Like the monarch, the swallow, and the Canadian goose we migrate South ever year. We do not go as far as those migrants but we return early to recharge and to start anew. The New Mexico sky seemed angry when we arrived. We dodged rain storms most of our first day.
On previous visits we have wanted to visit Puye cliff dwellings. We finally made it happen this time.
The sky cleared as soon as we made it to the site.
There are not many clocks in New Mexico. Here is one, however.
Ancient litter bugs! I wonder if an Indian Chief shed a tear when they threw these on the ground.
On our first morning in Taos, it was 26 degrees when the sun came up.
It made for a perfect visit to the farmers market going on at the Taos Plaza.
Mushrooms are or were in season.
Chimayo Reds are in season.
The marigolds are going out of season.
This is virtually the last chance for tomatoes. This farmer and I share the same favorite, German Striped.
Hatch, Embudo, Arroyo Seco--the origin is not important, they are the real deal New Mexico green chile.
Mountain grown wild mushrooms. Chanterelles.
I think this guy had some special wild mushrooms for sale too.
It would not be New Mexico without a raistra.
The farmers had done a last-minute harvest before the hard freeze.
The produce was simply brilliant.
I was tempted. A walk on the back streets tempted me more.
Spectacular adobe work.
True old world craftsmanship was utilized.
I saw some new world craftsmanship too. I usually find it on rocks and not on an adobe wall.
There was some new age craftsmanship.
This is my favorite photo from the trip. It and the next few were taken at the Mabel Dodge Luhan house.
The house was owned by Dennis Hopper in the 1960's.
He rented it out to a hippy jewelry commune.
The only commune there now is the pigeon commune.
Tranquility abounds at the house.
I find it hard to believe that this house was a hippy commune. It is now a place wealthy Californians come to commune with the tranquility of Taos.
My house will have lots of walls like this.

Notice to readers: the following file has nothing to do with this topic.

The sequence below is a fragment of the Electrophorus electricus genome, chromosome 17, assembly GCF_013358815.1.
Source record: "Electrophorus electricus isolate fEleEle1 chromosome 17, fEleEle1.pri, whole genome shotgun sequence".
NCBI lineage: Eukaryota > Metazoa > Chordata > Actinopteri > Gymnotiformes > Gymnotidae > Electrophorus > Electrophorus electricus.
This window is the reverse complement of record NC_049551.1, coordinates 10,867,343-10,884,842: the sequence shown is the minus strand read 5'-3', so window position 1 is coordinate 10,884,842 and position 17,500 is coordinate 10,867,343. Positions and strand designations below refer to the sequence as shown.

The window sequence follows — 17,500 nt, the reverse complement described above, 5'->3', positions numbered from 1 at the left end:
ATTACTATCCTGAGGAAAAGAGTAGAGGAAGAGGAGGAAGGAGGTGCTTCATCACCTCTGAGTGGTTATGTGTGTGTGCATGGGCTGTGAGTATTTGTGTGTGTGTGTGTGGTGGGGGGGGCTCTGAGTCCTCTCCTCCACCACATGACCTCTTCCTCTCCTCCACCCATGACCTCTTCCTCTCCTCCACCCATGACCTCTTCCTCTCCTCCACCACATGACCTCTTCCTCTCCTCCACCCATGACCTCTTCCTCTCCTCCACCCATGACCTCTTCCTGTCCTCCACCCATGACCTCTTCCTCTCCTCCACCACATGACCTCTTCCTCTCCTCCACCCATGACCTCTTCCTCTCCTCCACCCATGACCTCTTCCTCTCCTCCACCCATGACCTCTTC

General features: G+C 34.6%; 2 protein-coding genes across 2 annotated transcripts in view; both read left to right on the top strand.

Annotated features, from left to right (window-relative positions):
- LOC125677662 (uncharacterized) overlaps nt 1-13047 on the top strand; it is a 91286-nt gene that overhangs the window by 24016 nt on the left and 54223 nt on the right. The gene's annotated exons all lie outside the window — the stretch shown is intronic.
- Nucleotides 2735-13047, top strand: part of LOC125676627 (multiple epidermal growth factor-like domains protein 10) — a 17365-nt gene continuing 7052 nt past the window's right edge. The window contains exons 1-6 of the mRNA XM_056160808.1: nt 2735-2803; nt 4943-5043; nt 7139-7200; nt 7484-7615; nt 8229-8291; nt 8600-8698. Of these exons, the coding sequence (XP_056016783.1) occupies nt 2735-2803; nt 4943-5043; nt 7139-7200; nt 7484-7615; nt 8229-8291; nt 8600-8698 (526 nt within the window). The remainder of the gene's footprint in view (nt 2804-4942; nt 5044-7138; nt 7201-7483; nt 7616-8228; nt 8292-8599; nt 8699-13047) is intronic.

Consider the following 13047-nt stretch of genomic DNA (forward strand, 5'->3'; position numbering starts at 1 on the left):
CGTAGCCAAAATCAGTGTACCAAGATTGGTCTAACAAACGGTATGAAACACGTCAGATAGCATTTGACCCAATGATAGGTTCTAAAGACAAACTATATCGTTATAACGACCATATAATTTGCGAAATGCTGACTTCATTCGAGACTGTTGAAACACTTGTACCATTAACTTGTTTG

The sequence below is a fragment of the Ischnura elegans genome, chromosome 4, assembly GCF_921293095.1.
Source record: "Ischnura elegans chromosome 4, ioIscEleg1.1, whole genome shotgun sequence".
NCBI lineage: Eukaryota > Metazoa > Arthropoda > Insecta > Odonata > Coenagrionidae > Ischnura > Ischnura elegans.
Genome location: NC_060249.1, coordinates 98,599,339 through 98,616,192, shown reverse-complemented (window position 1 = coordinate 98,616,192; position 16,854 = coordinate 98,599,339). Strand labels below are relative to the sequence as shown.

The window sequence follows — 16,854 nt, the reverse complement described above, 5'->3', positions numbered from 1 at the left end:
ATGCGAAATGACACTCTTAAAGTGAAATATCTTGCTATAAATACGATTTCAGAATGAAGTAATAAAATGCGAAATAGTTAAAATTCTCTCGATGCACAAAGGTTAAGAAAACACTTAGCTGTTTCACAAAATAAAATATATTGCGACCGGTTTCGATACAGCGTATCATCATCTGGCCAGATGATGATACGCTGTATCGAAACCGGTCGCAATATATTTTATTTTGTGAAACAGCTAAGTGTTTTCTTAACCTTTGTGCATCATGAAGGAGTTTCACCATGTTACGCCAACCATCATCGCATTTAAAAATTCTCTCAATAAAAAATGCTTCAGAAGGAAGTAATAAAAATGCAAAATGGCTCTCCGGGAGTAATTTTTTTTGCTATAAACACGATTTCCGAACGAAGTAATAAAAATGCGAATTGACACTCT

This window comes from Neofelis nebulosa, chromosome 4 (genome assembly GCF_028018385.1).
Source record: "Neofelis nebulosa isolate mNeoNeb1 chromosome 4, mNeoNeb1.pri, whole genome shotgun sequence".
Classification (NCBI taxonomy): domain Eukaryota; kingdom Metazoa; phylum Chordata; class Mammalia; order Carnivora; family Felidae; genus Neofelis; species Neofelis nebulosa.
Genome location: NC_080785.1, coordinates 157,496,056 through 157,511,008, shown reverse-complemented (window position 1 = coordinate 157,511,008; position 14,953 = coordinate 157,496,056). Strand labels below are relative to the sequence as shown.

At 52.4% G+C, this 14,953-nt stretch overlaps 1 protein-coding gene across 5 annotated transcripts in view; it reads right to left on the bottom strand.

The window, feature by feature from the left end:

It will have many windows like this.
And a front door like this. This is Kit Carson's house. I wish it were mine. It is exactly what I want, just minus 100 acres of land.
Many hours were spent doing what you see in this photo. Yep, I just sat there and took it in. I was listening for the Taos hum. I have not heard it yet.
This is a place I come to be alone and listen for the hum. You are looking due North up the Rio Grande.
We took a hike in the woods.
Big trees, big rocks, big views.
The big basin of Williams Lake. Snow was already sticking on the slopes facing North.
Wheeler Peak is the tallest mountain in New Mexico. Next year I am going to the top.
We went high enough for the day hike we intended to do.
Coming down had its rewards.
We sure are not in Chicago...
At Casa Kush, again.
The Mayordomo gave our buddy Jonathan the water. It is done just a little different here. Water is managed using an ancient system controlled by the Mayordomo. Water flows through the assecia from the mountains. These small canals are all over Northern New Mexico. Boards are placed in the header box to force water into smaller assecias.
Here it is flowing under the road to the assecia leading to Casa Kush.
I spent a good hour following the head as it slowly traveled down hill...
... until it floods out onto the land. This system is primitive and not very efficient but it is how it has been done for many hundred, possibly even a thousand years.
There will be more to come...